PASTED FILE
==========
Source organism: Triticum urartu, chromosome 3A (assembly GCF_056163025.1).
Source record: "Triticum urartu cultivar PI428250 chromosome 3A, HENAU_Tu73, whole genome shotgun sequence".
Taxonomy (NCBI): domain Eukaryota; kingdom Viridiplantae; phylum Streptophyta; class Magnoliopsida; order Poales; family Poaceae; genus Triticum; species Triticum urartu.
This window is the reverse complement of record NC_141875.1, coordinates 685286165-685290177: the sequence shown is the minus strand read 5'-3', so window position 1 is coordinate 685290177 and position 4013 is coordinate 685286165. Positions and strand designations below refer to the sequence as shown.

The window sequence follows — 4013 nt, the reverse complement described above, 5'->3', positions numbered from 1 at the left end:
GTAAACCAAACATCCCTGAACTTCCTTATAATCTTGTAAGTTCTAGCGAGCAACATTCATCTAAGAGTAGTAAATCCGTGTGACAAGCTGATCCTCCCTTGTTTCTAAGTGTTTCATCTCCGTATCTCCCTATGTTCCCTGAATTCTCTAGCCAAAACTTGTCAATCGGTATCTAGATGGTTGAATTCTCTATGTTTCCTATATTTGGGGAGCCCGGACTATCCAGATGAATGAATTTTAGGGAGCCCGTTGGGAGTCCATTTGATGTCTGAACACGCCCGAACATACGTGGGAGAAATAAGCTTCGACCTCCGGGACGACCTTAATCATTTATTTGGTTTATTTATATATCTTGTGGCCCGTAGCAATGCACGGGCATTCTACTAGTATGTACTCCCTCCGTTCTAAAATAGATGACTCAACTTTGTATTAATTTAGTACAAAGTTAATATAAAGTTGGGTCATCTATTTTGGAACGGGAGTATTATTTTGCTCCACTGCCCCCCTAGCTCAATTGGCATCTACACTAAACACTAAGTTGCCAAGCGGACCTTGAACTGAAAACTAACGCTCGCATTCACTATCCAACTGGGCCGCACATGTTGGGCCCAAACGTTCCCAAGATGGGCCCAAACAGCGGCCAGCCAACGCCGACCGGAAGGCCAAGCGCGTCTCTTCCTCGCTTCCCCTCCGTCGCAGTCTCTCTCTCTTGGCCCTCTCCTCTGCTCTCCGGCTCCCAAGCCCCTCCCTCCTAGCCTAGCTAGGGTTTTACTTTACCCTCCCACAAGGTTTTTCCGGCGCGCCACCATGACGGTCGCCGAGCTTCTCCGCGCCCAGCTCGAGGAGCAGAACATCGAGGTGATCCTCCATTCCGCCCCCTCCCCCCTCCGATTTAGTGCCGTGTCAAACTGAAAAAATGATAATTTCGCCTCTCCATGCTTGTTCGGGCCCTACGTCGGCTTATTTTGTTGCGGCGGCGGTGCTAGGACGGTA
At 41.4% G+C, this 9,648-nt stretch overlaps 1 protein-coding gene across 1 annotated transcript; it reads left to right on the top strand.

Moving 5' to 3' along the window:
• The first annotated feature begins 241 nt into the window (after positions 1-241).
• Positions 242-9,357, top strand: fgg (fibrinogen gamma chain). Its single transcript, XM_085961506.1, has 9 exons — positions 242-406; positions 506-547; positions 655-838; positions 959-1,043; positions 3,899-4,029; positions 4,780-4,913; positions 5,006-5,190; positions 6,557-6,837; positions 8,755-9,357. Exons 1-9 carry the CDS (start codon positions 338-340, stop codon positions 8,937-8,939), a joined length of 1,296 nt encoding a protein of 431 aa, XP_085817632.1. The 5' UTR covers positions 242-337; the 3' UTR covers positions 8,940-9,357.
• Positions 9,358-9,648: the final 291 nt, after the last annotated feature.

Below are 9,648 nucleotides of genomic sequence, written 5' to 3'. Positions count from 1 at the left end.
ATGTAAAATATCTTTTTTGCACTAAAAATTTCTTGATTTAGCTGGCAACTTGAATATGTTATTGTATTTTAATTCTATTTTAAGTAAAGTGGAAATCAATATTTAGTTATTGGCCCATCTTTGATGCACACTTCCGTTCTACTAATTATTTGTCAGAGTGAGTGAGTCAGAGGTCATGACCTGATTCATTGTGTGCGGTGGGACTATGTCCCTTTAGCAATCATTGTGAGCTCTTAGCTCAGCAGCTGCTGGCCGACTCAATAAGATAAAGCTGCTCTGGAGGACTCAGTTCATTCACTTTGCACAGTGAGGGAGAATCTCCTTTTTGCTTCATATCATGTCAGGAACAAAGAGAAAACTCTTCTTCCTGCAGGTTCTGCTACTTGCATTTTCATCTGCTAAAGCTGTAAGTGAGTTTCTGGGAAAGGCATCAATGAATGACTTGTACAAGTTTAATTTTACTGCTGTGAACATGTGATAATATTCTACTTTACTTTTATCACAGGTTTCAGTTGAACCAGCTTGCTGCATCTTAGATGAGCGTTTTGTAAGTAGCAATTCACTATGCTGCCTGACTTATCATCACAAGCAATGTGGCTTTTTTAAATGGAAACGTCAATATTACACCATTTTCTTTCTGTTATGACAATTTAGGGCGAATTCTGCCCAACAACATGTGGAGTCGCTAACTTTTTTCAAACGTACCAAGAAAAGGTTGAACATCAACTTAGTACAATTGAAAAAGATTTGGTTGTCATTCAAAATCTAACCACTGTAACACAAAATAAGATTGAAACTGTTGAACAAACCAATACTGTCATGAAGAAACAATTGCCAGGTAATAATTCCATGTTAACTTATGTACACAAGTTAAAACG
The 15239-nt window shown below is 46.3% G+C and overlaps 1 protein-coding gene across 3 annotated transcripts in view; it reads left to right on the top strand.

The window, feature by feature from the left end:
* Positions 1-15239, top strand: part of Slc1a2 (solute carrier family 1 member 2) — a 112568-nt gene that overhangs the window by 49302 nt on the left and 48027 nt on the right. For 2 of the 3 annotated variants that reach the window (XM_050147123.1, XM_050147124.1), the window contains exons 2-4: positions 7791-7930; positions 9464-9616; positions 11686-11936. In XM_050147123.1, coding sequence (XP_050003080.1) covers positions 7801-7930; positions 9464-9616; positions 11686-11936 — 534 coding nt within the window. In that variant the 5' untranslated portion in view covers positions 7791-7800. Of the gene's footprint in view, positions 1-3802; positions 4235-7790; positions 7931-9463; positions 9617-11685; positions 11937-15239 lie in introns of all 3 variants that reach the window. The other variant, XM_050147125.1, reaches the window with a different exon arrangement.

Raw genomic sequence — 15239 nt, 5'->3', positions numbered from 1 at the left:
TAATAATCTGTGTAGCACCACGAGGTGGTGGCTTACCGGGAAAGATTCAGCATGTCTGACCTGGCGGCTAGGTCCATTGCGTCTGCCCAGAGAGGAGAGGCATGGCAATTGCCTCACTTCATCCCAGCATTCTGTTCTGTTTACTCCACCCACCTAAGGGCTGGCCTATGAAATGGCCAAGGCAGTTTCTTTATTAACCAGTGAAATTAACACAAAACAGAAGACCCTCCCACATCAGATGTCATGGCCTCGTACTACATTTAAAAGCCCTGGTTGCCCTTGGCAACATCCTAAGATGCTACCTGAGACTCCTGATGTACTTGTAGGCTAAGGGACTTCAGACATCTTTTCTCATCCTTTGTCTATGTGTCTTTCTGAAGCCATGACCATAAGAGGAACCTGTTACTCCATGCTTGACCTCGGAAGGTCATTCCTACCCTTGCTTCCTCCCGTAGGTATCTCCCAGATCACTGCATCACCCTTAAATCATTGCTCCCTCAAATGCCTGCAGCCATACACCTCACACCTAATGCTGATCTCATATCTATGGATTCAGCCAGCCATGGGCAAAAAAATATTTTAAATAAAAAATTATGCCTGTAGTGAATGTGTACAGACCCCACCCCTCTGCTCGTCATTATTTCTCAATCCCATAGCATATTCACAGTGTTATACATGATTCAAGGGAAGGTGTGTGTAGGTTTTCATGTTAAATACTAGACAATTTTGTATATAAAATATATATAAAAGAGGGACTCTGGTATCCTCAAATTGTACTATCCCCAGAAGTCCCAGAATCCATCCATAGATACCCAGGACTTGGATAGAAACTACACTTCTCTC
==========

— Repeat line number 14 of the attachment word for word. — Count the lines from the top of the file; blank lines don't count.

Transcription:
The 15239-nt window shown below is 46.3% G+C and overlaps 1 protein-coding gene across 3 annotated transcripts in view; it reads left to right on the top strand.